TEHRAN, Dec. 19 (UPI) -- The director-general of the nuclear watchdog for the United Nations said oil-rich Iran is meeting its commitments to downplay weapons concerns.
Yukiya Amano, the director general of the International Atomic Energy Agency, spent the weekend in Tehran discussing the terms of the Joint Comprehensive Plan of Action, a multi-lateral agreement that commits Iran to stepping away from the ability to produce a nuclear weapon.
The deal, implemented in early 2016, means some of the nuclear-related sanctions imposed by Western powers have eased and opened the door to Iran's fossil fuels industry.
Amano was quoted by Iran's state-funded broadcaster Press TV as saying his agency was "satisfied" with Iran's commitment to the JCPOA.
"The director general reiterated that the JCPOA is a net gain from a verification point of view," the IAEA's account read. "For the future, Amano stressed the vital importance of full implementation by Iran of its nuclear-related commitments in order to make the implementation sustainable."
Iran has been opening its economic doors to potential investors after so-called Implementation Day, when the country was verified as meeting the terms of a U.N.-backed nuclear agreement, passed in January. It's the only member of the Organization of Petroleum Exporting Countries that has room for production growth under the terms of an agreement to limit output starting in January.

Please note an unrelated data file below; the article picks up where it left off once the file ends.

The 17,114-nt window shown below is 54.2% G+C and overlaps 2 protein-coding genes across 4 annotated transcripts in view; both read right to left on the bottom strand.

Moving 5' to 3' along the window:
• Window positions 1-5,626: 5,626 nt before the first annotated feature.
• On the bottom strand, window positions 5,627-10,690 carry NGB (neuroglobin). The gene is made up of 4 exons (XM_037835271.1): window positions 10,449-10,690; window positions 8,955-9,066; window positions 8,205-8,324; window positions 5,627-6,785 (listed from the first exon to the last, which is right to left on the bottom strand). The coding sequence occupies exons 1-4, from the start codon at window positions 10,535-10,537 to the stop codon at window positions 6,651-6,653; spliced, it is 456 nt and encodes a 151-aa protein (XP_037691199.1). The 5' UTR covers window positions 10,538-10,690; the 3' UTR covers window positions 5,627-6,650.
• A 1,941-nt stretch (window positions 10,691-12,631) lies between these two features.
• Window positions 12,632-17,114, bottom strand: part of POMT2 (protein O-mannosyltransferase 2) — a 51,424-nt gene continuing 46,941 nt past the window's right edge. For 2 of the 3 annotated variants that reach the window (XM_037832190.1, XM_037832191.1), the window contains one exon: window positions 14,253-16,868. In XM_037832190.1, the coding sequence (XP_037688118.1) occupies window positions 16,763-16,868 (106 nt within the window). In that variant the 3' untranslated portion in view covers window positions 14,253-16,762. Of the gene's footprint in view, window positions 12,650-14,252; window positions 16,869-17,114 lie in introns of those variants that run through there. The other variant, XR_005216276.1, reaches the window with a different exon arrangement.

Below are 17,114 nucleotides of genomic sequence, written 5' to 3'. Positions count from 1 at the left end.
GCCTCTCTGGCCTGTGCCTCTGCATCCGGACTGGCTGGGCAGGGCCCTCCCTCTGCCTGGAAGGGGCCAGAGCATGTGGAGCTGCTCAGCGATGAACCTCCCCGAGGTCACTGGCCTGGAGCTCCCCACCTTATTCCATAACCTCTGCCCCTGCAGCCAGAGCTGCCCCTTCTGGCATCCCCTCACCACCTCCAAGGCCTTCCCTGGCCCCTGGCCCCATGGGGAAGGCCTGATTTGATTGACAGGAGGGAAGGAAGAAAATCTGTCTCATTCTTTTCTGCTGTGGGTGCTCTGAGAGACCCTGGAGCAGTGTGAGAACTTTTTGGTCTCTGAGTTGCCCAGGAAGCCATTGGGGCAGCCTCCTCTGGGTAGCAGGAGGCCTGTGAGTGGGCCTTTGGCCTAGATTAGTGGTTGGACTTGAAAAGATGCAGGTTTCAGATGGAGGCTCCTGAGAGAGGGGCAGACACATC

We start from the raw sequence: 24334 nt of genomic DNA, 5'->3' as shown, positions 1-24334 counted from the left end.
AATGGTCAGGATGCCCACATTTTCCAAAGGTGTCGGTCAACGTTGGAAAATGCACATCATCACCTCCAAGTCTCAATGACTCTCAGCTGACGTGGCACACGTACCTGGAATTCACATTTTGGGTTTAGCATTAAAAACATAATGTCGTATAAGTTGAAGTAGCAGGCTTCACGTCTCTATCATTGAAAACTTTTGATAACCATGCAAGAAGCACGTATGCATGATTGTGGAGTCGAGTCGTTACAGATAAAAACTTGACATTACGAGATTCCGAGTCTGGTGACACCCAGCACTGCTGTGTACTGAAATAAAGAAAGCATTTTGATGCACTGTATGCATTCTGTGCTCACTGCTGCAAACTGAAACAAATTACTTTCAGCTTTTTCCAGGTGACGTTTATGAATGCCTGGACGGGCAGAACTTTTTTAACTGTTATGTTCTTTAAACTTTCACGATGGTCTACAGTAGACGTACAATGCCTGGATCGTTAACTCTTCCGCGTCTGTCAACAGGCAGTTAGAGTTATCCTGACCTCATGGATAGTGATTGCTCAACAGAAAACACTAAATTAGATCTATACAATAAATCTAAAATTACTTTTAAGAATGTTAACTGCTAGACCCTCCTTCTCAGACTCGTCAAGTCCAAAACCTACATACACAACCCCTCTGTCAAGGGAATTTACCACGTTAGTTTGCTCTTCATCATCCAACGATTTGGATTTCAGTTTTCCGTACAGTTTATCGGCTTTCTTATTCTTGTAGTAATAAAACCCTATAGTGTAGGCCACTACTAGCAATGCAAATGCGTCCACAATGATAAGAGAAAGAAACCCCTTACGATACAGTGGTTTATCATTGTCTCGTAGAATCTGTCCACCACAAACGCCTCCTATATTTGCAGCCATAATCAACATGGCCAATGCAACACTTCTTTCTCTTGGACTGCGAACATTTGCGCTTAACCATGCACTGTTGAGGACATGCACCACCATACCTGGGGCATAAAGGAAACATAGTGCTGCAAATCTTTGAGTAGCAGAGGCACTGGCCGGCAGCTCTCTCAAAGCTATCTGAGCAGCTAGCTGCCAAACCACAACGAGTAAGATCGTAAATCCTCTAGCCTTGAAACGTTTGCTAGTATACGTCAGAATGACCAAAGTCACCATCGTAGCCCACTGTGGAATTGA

The OPEC agreement was followed by a unanimous vote in the U.S. Senate to extend the Iran Sanctions Act for another 10 years. The measure targets energy and other Iranian industries, though the U.S. president can ease restrictions. Many of the measures were suspended when the United Nations verified this year that Iran was complying with the terms of the multilateral agreement.
In his last press conference of the year, U.S. President Barack Obama said sanctions and diplomacy paid off for both sides.
"Through diplomacy, we've ensured that Iran cannot obtain a nuclear weapon -- without going to war with Iran," he said.
Schlumberger, an oilfield services company with offices in Houston, signed a memorandum of understanding with the National Iranian Oil Co. for work on oil fields straddling the western Iranian border with Iraq in early December.